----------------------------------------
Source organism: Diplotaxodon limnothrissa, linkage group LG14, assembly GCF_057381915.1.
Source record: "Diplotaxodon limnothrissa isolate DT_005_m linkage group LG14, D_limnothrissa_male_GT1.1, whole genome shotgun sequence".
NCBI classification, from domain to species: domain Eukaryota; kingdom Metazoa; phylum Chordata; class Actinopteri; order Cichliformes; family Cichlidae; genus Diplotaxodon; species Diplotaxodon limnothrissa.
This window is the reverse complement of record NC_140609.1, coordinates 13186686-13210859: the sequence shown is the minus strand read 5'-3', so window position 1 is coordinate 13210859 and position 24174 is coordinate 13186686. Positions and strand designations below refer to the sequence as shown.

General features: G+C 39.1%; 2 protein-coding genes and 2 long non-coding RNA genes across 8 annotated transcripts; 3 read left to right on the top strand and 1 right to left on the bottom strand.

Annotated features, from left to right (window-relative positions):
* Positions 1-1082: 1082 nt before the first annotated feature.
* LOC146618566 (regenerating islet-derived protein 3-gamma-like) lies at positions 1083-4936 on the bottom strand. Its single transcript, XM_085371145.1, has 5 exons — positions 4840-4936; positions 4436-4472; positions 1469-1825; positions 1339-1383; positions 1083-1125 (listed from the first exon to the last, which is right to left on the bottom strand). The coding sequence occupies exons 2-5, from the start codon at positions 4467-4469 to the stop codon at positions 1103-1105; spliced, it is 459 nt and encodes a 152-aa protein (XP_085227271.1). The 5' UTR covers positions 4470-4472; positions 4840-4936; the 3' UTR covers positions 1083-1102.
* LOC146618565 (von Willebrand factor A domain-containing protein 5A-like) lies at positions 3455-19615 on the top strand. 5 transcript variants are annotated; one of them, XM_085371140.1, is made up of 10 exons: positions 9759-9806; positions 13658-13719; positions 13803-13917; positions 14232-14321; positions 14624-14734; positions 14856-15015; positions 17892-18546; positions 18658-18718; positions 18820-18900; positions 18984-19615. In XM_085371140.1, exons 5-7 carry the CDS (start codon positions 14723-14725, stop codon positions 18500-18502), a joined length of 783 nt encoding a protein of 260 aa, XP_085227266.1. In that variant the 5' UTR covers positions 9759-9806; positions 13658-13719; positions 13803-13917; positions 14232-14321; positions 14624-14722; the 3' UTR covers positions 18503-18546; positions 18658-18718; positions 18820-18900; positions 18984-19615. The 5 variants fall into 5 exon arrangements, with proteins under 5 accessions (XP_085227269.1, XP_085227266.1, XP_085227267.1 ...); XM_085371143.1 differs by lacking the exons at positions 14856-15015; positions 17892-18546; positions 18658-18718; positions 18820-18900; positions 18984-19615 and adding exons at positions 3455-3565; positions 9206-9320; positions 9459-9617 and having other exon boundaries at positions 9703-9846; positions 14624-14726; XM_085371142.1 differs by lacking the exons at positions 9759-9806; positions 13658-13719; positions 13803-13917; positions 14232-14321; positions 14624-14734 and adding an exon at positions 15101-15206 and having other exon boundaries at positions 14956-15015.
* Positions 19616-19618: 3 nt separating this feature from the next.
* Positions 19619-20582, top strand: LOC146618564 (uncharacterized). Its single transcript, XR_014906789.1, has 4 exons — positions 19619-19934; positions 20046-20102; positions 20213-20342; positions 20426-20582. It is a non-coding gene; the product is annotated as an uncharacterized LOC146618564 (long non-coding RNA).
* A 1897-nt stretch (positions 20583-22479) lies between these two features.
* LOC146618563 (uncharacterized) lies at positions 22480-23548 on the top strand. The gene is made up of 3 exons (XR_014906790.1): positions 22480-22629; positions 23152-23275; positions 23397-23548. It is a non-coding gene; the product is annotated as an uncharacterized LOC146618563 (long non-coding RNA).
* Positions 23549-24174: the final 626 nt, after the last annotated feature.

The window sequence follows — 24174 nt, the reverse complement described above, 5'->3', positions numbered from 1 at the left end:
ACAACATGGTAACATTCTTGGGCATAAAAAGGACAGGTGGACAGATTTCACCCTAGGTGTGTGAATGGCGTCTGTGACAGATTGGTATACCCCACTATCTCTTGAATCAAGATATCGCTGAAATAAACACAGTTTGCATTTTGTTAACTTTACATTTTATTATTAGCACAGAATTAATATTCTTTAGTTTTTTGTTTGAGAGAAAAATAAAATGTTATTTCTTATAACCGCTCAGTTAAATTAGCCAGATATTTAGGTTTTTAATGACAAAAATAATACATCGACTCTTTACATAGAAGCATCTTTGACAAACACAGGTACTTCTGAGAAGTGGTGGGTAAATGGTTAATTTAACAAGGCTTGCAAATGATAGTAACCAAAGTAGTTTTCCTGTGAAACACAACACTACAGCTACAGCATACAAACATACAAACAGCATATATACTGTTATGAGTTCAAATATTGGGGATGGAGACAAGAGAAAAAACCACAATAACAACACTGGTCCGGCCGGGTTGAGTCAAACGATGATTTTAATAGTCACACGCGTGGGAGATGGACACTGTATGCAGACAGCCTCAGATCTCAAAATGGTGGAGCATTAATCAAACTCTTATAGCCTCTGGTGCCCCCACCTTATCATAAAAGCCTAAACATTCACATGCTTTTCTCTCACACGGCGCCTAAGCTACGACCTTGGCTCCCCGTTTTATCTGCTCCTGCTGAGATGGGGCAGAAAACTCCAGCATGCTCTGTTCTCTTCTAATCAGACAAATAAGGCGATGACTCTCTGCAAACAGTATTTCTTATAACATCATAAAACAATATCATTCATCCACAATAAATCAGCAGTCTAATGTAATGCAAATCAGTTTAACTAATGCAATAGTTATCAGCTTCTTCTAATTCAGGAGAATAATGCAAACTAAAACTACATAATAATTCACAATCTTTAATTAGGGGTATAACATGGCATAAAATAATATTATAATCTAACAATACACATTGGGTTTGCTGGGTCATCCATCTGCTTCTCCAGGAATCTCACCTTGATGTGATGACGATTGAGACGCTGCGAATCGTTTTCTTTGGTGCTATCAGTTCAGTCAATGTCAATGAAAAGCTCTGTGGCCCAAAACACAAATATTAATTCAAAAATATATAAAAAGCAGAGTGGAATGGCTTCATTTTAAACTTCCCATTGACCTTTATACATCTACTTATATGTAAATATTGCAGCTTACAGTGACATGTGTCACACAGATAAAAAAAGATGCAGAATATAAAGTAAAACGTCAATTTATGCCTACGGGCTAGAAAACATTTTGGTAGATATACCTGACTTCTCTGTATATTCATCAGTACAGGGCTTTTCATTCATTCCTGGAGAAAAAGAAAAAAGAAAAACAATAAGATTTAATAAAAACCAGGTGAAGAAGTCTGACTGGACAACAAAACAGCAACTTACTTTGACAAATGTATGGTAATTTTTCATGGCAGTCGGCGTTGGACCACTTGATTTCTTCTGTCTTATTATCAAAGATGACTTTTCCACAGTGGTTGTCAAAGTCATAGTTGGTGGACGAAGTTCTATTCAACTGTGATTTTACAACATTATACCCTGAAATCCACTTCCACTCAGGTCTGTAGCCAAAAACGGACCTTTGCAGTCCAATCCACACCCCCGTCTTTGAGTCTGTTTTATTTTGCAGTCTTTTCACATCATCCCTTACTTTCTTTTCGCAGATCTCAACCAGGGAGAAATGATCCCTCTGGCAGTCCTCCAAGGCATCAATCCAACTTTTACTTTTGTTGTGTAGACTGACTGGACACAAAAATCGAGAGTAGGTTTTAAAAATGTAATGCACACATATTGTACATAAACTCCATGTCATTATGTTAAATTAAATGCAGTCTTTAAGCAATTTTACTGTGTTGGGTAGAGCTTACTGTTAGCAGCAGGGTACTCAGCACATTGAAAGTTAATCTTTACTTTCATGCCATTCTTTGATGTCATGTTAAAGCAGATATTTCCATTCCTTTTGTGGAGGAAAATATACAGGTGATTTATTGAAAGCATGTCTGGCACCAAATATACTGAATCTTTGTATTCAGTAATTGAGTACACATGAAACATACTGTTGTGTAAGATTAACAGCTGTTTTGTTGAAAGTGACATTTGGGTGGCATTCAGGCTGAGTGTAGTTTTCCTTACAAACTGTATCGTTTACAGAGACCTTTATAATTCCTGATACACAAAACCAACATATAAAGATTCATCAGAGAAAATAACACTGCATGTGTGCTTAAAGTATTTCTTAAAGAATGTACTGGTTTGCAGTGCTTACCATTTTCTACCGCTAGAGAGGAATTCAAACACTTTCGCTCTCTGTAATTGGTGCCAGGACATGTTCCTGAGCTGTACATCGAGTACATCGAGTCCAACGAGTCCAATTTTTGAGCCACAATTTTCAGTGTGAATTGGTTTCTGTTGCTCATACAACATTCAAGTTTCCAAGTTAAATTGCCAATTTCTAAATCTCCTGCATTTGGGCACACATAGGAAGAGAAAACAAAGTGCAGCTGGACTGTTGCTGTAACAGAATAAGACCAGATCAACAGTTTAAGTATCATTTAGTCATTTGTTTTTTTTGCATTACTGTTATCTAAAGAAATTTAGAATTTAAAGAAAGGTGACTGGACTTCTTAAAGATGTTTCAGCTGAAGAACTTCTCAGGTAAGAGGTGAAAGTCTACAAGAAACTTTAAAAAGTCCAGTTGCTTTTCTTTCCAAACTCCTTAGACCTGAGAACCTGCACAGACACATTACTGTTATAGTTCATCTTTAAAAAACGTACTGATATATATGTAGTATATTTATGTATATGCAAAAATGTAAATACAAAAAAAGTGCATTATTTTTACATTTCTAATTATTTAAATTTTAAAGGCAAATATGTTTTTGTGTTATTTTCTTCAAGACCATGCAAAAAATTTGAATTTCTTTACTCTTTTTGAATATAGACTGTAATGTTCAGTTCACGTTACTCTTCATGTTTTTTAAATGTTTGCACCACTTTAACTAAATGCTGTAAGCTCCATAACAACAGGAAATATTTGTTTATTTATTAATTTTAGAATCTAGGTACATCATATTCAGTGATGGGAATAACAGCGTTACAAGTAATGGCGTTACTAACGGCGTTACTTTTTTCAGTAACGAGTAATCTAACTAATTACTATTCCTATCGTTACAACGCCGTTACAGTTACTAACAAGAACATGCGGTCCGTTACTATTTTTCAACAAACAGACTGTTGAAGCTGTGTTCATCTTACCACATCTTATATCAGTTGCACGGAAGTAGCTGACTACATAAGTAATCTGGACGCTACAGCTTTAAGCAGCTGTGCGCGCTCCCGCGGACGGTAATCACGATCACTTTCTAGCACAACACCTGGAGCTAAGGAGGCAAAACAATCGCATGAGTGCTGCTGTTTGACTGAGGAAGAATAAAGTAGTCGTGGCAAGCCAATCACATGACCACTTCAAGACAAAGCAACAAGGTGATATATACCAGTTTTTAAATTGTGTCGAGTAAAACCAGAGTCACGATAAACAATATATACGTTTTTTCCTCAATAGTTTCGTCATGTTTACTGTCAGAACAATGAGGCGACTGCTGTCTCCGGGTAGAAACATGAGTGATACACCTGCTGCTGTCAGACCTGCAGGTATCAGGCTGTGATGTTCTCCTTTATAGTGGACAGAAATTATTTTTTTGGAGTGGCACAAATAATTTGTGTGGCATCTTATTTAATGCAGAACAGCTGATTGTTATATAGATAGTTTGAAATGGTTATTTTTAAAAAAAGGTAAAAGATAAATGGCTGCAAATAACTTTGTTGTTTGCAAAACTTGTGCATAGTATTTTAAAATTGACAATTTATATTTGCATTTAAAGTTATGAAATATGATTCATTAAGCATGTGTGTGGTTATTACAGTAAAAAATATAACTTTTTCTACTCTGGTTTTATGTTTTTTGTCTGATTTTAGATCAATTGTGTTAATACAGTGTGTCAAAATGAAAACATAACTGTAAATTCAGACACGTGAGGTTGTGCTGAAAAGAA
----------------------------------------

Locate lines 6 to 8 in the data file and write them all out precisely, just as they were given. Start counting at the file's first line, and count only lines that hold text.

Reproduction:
Annotated features, from left to right (window-relative positions):
* Positions 1-1082: 1082 nt before the first annotated feature.
* LOC146618566 (regenerating islet-derived protein 3-gamma-like) lies at positions 1083-4936 on the bottom strand. Its single transcript, XM_085371145.1, has 5 exons — positions 4840-4936; positions 4436-4472; positions 1469-1825; positions 1339-1383; positions 1083-1125 (listed from the first exon to the last, which is right to left on the bottom strand). The coding sequence occupies exons 2-5, from the start codon at positions 4467-4469 to the stop codon at positions 1103-1105; spliced, it is 459 nt and encodes a 152-aa protein (XP_085227271.1). The 5' UTR covers positions 4470-4472; positions 4840-4936; the 3' UTR covers positions 1083-1102.